Skip to comments.I ate Tri-Tip Beef for first time. What Hve I Bn Missing?
Posted on 01/05/2020 3:46:48 PM PST by lee martell
I am semi-retired. Meaning that I still work part time. I don't have to, but I do mainly to stay involved with other people's lives and as a healthy distraction. My job as a caregiver for disabled adults means I make them dinner, dispense medications, listen to concerns, etc. Yesterday, there was a surprise on the menu; Tri-Tip Steak. Of course I'd heard of it, but I had never eaten any. At about $13.00 a pound, my family would never have been buying it years ago, even when adjusted for inflation. Most of the staff know that I like to cook. I like trying new things with food. I call these 'my experiments'. So one of the staff left this big hunk of raw meat in a bowl. It had been marinating.
I googled "Roasting Tri-Tip Beef in the oven". I got loads of recipes. The actual cooking was simple, it was all the prep work that could take time. I kept it really simple. Place meat, fat side up on a rack. Place a metal tray one shelf down to catch any dripping grease. Set oven at 425'. Roast for 30 minutes, or about 15 min per pound. Then turn oven down to 350 or less for 30 to 40 minutes. I don't generally use a meat thermometer. And that's pretty much it.
I could see from the appearance that it was well roasted. Even carmelized in some areas. The very ends were sort of blackened, so I sliced those away. The sliced pieces looked good, some color variation, some pinkish areas, but nothing that still looked raw. That made it safe for me to serve this to other people.
I tried a slice. Wow! It was everything you could ever want a piece of roast beef to be. Tender and with a rich flavor. Not gamey. I had never tasted anything quite like it before, and I've had some good beef. It was so good, that I didn't even need ketchup, A-1 or Worstershire Sauce. So, the next time I have a spare $30.00 to experiment, I'll be buying some for myself. I'll need to learn if you must marinate it or not.
I recently came from Texas and had original Texas bbq brisket for the first time. So good!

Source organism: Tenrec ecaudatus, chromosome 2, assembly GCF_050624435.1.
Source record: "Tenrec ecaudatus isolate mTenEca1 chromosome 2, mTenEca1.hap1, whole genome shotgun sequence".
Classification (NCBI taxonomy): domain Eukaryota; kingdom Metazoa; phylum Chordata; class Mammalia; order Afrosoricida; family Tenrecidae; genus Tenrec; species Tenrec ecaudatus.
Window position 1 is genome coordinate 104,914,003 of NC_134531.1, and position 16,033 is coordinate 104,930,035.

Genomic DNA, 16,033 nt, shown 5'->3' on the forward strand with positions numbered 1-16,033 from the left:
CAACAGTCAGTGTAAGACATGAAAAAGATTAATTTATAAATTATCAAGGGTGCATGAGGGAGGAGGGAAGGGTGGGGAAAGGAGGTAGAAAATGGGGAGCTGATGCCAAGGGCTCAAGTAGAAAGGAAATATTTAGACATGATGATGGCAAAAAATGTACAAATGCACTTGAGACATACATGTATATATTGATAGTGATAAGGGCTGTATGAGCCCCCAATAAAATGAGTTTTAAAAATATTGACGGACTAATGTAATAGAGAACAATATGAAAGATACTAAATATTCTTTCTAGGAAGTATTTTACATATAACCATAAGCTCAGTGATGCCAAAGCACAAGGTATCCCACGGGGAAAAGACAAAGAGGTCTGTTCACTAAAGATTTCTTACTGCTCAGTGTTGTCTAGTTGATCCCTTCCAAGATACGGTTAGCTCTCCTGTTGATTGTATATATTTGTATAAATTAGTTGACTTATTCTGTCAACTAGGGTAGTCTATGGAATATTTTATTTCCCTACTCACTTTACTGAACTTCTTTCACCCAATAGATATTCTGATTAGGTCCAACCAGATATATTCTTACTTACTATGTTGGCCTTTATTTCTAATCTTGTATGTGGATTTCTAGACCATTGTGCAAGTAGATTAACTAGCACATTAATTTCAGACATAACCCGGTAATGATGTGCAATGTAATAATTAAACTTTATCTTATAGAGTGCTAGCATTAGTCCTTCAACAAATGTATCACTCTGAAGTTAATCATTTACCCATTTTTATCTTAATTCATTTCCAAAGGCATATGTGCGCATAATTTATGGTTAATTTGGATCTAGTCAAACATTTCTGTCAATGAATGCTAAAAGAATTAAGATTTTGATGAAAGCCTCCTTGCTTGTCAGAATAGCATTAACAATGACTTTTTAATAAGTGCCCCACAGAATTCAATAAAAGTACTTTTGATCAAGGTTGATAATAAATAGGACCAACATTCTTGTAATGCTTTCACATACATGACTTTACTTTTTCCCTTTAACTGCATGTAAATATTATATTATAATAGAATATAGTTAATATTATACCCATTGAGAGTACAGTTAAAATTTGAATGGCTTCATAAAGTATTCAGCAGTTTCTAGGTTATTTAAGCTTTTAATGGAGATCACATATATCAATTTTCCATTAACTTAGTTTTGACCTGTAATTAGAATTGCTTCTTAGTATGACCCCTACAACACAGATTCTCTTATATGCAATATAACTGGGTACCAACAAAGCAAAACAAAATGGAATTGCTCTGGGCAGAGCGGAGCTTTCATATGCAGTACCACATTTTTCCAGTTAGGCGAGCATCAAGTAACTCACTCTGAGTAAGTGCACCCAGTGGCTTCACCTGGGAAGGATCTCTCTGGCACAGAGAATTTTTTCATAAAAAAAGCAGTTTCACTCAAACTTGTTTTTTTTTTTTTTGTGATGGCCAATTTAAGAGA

Came back from Texas* I mean
My butcher calls tri-tip the poor mans ribeye. I buy it often!
You cant spell have and been, but you could have shortened missing to mssng. Other than trolling the use of text message abbreviations instead of simply spelling out whole words which by the way are easily recognizable to most people with an education of eight grade or higher I ignore you entirely.
A native Texan, I hadnt heard of tri-tip until I moved to California. It was good and Im glad to get your recipe. Im back in the state of Texas brisket for good now!
I smoke it on low heat on the grill. Cook it medium rare, maybe 135%.
For a marinade, I prefer to rub it with a Montreal steak rub, maybe after brushing it with some Worcestershire sauce.
If it doesn’t look raw in the middle, you overcooked it.
Hot, red, bloody beef, especially that on the inside of a roast, is not going to get the average person sick.
It will be even tastier, and also, important, much softer and digestible.
What kind of BBQ sauces do they have there?
It being Texas, probably something spicey hot!
I’m gonna have to try it mow.
Tri_tip is the California State food at every fair.
Well what is tri tip beef? I had never heard of it. What part of the carcass does it come from?
I doubt he cares what you do....
Next time, I may try a slightly shorter time.
So, it’s commonly eaten with a little pink left in the meat?
Hmmm. I see.
Poor man’s ribeye. I just pay for the ribeye. Chicken skin. I cut it in strips and put it in the toaster oven. It’s my poor man’s calamari.
I have never been able to cook store bought beef and it not be like chewing a tire... may give this one a try!
You won’t be disappointed!
It about knocked my socks off.
Susie-Q BBQ seasoning
Meat at room temperature at start, “excess” fat trimmed
Open fire using red oak from the Central Coast of California.
Lay down a bed of coals , maybe off-set fire to control heat
raise the grill grate to the maximum “up” position
then up and down adjustments of the grill
baste with beer and Italian salad dressing
If tri-tip not available, the sirloin butt is another solid piece of meat.
Remember the trick is red oak and a bed of coals
Are Brisket’s roasted pretty much the same way?
That’s another piece I never had before, but have heard of briskets all my eating life.
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